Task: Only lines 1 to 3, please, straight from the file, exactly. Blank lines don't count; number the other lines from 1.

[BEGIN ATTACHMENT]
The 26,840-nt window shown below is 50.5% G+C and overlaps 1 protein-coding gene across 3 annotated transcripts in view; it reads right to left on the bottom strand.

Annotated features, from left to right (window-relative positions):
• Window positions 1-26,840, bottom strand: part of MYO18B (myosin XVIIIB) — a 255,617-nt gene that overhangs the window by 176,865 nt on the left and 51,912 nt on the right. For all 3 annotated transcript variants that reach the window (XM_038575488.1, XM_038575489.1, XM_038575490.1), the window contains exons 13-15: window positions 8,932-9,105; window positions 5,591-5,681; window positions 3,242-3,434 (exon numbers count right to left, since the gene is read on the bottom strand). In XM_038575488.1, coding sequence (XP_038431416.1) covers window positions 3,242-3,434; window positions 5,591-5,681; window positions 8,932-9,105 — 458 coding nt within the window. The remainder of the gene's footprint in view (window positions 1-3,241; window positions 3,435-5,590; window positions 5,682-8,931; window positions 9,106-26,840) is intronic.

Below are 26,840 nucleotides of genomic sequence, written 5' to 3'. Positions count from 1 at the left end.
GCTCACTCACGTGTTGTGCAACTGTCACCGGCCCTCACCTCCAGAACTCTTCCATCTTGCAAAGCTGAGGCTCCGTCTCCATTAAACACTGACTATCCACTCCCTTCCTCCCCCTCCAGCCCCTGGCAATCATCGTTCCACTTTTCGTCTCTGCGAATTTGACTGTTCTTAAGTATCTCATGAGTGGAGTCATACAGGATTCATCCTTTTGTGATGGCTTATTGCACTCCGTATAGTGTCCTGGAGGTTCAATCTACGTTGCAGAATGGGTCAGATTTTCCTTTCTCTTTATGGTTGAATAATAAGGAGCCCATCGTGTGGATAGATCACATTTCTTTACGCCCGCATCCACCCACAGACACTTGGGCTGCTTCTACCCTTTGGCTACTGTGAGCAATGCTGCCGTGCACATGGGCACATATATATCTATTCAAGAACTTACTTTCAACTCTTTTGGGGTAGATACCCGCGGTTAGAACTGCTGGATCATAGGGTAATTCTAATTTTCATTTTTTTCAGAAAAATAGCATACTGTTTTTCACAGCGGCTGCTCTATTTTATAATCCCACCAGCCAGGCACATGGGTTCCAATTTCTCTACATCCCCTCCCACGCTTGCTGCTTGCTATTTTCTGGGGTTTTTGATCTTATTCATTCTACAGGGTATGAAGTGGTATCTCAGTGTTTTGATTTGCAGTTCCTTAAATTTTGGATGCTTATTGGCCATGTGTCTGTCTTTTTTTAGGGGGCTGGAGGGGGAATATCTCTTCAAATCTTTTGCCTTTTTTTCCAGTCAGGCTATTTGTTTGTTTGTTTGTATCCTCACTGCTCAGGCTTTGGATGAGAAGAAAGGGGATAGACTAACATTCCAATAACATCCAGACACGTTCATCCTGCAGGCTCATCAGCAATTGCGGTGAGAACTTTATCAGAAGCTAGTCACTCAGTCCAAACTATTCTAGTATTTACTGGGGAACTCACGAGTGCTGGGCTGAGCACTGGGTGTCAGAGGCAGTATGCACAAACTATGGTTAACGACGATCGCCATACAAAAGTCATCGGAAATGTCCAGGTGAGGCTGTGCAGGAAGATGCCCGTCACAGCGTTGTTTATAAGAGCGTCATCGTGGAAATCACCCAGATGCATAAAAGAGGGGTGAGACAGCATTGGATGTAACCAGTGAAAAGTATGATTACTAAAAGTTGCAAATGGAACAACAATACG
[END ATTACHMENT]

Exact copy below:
The 26,840-nt window shown below is 50.5% G+C and overlaps 1 protein-coding gene across 3 annotated transcripts in view; it reads right to left on the bottom strand.

Annotated features, from left to right (window-relative positions):
• Window positions 1-26,840, bottom strand: part of MYO18B (myosin XVIIIB) — a 255,617-nt gene that overhangs the window by 176,865 nt on the left and 51,912 nt on the right. For all 3 annotated transcript variants that reach the window (XM_038575488.1, XM_038575489.1, XM_038575490.1), the window contains exons 13-15: window positions 8,932-9,105; window positions 5,591-5,681; window positions 3,242-3,434 (exon numbers count right to left, since the gene is read on the bottom strand). In XM_038575488.1, coding sequence (XP_038431416.1) covers window positions 3,242-3,434; window positions 5,591-5,681; window positions 8,932-9,105 — 458 coding nt within the window. The remainder of the gene's footprint in view (window positions 1-3,241; window positions 3,435-5,590; window positions 5,682-8,931; window positions 9,106-26,840) is intronic.